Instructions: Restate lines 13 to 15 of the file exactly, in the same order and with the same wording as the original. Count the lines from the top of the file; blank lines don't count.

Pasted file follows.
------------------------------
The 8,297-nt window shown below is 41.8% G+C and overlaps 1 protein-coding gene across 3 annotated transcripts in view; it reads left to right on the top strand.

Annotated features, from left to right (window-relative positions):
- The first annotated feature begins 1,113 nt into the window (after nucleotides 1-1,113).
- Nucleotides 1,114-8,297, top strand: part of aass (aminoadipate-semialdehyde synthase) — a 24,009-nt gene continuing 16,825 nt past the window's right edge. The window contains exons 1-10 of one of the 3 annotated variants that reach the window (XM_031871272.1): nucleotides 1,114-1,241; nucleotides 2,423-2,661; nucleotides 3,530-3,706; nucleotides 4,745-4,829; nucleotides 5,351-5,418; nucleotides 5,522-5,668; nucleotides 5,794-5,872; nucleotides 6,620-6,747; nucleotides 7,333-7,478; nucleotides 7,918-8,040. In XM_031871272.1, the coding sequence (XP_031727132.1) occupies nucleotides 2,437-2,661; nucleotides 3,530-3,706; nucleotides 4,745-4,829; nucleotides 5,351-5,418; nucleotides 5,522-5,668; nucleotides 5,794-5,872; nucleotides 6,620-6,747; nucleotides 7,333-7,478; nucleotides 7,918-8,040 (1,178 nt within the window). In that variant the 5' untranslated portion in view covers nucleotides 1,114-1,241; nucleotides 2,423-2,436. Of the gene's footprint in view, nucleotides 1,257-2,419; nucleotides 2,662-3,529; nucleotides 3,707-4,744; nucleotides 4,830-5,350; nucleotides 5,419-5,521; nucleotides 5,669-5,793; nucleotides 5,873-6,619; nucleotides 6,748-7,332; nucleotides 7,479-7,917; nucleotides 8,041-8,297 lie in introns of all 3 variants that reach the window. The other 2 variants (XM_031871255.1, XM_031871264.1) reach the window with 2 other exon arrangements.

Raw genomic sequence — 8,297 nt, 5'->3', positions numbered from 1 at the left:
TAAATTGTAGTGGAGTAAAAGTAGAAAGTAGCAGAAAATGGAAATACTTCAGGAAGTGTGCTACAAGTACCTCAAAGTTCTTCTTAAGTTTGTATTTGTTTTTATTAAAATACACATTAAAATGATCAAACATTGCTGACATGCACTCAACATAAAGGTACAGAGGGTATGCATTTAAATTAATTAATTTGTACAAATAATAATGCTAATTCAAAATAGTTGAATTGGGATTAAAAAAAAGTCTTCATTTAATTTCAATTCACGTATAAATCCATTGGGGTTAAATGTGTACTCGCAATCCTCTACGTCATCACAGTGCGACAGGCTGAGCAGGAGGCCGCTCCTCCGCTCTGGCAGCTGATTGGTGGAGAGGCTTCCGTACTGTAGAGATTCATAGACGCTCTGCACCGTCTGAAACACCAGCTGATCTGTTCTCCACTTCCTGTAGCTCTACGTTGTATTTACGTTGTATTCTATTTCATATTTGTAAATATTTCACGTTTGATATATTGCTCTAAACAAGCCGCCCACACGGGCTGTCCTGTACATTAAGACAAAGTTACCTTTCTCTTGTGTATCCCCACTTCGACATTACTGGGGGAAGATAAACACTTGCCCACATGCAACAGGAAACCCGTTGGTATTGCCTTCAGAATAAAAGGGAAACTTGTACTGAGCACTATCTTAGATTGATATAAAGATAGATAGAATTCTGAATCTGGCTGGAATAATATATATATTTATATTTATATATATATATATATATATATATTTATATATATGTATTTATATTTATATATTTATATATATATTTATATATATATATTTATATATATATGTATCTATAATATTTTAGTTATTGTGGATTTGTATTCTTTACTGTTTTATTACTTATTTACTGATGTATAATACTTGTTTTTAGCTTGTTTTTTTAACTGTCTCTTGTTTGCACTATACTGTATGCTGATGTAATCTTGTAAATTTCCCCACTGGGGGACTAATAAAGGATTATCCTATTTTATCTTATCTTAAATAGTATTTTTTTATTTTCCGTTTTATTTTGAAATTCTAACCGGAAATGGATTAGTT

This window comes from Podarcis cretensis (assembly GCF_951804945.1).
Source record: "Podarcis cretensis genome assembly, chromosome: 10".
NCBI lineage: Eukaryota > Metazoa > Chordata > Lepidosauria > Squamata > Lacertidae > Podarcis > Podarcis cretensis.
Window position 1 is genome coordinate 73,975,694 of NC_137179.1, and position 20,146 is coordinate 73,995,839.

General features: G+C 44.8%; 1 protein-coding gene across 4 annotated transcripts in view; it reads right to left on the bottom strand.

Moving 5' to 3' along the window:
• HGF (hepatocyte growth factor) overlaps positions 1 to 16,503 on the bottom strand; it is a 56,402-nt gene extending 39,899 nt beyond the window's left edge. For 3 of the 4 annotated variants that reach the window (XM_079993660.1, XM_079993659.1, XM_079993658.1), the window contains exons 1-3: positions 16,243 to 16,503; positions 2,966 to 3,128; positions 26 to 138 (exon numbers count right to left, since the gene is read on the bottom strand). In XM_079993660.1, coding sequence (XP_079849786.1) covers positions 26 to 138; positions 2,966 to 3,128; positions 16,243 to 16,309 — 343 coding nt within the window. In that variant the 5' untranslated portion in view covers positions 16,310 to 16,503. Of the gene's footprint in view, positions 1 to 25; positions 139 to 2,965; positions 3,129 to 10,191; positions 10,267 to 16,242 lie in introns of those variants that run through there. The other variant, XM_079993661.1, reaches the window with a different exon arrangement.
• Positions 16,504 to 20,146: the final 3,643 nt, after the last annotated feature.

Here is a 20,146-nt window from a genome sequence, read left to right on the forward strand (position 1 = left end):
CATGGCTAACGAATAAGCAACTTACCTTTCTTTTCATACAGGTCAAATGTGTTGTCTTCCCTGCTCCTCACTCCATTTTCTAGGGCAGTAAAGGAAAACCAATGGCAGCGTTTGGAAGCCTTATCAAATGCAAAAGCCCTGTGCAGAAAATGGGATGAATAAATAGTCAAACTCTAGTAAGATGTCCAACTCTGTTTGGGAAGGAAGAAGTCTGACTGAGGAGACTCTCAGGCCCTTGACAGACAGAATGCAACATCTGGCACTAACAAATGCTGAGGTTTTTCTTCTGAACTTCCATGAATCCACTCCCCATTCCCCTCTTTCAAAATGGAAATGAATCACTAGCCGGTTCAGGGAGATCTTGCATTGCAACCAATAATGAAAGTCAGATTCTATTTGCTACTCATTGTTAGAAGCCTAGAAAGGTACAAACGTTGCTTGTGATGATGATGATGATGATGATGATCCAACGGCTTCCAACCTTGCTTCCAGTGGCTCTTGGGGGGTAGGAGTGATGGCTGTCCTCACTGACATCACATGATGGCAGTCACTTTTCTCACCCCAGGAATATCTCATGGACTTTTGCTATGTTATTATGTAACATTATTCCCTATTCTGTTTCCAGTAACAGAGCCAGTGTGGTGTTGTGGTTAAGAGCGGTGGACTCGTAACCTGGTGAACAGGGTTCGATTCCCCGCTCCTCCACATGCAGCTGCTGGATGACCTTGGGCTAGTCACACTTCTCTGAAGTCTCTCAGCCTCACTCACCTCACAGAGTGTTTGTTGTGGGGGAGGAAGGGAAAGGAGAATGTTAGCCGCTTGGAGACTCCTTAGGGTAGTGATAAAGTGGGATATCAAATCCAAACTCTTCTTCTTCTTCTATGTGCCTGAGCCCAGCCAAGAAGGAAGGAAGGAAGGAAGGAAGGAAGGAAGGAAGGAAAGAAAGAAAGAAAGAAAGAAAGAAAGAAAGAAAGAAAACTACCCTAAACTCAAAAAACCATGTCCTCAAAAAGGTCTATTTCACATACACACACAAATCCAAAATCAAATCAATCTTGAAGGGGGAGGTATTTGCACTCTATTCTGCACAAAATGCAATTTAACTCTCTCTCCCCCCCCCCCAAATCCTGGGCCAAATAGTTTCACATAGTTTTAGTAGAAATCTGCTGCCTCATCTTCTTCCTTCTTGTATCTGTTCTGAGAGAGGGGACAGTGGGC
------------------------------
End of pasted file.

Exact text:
• HGF (hepatocyte growth factor) overlaps positions 1 to 16,503 on the bottom strand; it is a 56,402-nt gene extending 39,899 nt beyond the window's left edge. For 3 of the 4 annotated variants that reach the window (XM_079993660.1, XM_079993659.1, XM_079993658.1), the window contains exons 1-3: positions 16,243 to 16,503; positions 2,966 to 3,128; positions 26 to 138 (exon numbers count right to left, since the gene is read on the bottom strand). In XM_079993660.1, coding sequence (XP_079849786.1) covers positions 26 to 138; positions 2,966 to 3,128; positions 16,243 to 16,309 — 343 coding nt within the window. In that variant the 5' untranslated portion in view covers positions 16,310 to 16,503. Of the gene's footprint in view, positions 1 to 25; positions 139 to 2,965; positions 3,129 to 10,191; positions 10,267 to 16,242 lie in introns of those variants that run through there. The other variant, XM_079993661.1, reaches the window with a different exon arrangement.
• Positions 16,504 to 20,146: the final 3,643 nt, after the last annotated feature.

Here is a 20,146-nt window from a genome sequence, read left to right on the forward strand (position 1 = left end):